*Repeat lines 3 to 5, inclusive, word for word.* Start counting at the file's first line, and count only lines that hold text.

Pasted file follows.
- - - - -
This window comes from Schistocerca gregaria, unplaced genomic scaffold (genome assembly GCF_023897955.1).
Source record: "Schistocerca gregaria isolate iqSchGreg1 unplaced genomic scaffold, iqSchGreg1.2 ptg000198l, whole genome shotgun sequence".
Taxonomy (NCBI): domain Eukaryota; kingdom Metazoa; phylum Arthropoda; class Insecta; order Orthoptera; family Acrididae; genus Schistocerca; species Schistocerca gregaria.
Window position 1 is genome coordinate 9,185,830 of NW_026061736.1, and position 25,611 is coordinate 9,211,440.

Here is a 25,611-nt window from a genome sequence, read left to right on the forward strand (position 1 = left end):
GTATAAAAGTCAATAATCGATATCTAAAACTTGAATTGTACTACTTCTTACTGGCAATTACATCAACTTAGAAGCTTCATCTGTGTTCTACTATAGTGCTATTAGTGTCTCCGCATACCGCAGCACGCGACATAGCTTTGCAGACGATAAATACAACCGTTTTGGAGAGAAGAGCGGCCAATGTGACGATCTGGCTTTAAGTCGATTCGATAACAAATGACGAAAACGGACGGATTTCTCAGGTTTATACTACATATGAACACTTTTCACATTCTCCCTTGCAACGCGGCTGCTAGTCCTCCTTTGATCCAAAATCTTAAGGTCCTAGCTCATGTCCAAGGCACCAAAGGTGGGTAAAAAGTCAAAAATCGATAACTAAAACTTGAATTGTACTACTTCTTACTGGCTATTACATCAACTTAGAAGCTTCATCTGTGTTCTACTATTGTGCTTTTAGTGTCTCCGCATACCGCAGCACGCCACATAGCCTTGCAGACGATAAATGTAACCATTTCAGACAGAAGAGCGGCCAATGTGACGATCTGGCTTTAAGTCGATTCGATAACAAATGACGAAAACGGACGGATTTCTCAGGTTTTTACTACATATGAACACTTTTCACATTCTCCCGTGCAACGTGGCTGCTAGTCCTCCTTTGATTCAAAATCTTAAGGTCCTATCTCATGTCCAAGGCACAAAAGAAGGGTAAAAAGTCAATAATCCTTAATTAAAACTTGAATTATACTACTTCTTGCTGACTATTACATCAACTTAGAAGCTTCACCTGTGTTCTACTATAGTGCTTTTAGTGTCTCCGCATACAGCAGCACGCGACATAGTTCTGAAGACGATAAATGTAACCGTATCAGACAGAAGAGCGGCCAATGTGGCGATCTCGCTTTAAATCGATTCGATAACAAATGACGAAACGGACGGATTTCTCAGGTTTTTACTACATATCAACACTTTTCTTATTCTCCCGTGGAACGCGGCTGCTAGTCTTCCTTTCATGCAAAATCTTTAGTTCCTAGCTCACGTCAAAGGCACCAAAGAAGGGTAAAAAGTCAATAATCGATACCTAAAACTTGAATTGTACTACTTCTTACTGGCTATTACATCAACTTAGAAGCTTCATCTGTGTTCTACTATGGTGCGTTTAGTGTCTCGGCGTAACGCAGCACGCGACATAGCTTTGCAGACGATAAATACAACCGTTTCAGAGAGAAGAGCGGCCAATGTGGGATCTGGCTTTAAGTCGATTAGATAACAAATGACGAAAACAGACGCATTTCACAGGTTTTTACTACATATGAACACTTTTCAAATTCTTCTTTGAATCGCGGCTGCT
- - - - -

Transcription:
Taxonomy (NCBI): domain Eukaryota; kingdom Metazoa; phylum Arthropoda; class Insecta; order Orthoptera; family Acrididae; genus Schistocerca; species Schistocerca gregaria.
Window position 1 is genome coordinate 9,185,830 of NW_026061736.1, and position 25,611 is coordinate 9,211,440.

Here is a 25,611-nt window from a genome sequence, read left to right on the forward strand (position 1 = left end):